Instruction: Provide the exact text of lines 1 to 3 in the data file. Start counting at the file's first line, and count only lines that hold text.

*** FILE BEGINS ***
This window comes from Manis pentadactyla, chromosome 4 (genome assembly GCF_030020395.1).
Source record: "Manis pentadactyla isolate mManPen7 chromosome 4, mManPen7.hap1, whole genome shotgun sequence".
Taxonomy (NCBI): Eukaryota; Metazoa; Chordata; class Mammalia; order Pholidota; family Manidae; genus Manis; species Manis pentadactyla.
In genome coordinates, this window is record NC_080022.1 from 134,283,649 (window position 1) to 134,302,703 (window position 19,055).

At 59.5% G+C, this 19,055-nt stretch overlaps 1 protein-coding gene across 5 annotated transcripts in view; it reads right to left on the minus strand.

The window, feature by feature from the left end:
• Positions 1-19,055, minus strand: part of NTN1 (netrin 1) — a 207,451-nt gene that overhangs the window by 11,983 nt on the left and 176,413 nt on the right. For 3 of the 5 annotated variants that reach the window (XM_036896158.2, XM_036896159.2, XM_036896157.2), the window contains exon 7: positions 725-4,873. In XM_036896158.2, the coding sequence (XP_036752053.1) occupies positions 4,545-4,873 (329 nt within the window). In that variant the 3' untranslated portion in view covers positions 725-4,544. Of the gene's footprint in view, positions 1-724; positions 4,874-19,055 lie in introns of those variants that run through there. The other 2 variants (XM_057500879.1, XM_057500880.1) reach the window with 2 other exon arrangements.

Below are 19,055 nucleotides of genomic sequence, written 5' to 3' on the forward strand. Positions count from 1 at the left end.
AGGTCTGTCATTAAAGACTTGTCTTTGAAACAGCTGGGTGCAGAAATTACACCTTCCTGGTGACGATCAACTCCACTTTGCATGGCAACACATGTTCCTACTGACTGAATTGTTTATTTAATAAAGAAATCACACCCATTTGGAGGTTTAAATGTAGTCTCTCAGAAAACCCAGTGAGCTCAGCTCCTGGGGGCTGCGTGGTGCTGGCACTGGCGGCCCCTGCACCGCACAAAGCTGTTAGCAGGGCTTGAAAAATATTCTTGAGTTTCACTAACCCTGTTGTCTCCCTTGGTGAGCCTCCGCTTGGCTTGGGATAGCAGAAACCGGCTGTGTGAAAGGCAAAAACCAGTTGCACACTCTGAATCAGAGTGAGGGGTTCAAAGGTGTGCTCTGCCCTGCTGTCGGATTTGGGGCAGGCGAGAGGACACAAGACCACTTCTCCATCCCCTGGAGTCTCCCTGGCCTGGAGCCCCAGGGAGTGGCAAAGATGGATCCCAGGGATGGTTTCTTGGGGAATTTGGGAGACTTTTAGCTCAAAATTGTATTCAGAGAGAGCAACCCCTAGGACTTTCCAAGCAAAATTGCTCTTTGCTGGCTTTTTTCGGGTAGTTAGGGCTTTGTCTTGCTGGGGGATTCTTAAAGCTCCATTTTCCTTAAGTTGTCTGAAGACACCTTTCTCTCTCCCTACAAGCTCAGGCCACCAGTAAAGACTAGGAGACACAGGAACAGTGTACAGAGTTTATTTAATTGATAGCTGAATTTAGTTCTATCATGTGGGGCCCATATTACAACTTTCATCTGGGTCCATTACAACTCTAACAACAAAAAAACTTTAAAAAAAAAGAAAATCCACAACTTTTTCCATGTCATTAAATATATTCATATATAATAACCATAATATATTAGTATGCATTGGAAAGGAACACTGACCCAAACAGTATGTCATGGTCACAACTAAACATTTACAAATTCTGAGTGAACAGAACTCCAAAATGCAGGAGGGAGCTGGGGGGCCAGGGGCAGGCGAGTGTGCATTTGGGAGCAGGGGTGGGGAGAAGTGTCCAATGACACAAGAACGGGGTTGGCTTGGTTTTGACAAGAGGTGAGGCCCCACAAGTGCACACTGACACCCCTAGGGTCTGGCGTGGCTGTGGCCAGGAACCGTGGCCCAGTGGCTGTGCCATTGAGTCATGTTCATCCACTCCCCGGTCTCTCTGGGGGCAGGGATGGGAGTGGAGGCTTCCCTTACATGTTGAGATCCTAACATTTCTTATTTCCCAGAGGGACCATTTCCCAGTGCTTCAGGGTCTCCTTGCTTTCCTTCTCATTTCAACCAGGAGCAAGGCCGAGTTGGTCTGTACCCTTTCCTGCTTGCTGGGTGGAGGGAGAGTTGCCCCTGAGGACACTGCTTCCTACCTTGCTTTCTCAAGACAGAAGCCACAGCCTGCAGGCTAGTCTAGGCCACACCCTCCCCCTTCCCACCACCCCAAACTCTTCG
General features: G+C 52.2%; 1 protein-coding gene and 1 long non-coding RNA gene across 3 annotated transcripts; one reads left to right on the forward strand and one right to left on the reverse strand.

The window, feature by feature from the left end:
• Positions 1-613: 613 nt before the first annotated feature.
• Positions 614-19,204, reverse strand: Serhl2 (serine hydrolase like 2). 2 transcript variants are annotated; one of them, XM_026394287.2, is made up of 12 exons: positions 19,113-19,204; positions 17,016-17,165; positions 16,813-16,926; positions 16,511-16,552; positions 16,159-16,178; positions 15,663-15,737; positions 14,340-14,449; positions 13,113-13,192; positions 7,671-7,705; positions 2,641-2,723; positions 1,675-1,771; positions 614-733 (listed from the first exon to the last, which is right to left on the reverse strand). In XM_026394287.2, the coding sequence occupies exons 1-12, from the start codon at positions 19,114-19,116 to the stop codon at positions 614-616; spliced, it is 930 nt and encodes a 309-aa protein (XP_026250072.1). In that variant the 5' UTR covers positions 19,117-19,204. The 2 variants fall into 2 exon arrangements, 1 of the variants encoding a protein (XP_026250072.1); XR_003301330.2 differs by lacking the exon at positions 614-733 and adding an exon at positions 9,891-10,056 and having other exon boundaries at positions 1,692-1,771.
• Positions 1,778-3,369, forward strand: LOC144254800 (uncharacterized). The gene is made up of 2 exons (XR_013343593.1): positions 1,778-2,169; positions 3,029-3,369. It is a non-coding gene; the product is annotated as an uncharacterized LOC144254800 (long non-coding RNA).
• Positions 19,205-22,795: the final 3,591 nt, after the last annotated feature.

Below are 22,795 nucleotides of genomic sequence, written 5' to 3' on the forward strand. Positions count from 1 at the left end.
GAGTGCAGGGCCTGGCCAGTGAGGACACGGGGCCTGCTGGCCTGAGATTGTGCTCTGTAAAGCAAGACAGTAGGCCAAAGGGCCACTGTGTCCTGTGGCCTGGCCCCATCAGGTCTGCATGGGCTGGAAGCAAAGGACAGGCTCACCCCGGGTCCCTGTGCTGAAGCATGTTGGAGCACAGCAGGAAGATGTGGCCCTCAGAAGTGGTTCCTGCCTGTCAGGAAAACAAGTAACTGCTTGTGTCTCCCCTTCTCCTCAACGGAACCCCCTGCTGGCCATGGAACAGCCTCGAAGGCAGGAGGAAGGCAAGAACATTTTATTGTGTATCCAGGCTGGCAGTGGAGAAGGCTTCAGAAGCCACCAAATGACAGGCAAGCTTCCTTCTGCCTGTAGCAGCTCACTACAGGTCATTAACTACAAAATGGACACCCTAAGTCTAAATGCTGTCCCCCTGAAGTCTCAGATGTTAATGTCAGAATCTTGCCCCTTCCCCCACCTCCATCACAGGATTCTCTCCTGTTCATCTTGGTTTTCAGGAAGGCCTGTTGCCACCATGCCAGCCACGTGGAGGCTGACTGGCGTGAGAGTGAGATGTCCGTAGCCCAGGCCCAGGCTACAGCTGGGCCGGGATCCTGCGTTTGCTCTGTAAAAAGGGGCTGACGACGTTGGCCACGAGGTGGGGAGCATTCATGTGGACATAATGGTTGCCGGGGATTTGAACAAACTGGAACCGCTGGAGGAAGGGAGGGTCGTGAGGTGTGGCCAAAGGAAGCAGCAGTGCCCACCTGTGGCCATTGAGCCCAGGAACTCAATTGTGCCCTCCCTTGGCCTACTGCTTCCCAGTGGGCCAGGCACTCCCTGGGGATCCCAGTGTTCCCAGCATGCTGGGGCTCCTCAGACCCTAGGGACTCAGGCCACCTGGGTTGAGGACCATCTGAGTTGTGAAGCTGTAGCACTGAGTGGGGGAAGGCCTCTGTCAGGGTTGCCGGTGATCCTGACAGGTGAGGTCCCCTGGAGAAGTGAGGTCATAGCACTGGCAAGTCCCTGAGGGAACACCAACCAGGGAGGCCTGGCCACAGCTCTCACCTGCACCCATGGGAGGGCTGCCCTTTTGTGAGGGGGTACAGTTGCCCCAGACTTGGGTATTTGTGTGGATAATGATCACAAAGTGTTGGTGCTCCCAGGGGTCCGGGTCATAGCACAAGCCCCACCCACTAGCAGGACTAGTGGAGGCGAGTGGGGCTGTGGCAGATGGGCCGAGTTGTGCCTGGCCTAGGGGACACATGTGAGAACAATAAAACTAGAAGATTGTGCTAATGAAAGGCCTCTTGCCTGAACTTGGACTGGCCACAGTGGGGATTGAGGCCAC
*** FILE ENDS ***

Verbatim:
This window comes from Manis pentadactyla, chromosome 4 (genome assembly GCF_030020395.1).
Source record: "Manis pentadactyla isolate mManPen7 chromosome 4, mManPen7.hap1, whole genome shotgun sequence".
Taxonomy (NCBI): Eukaryota; Metazoa; Chordata; class Mammalia; order Pholidota; family Manidae; genus Manis; species Manis pentadactyla.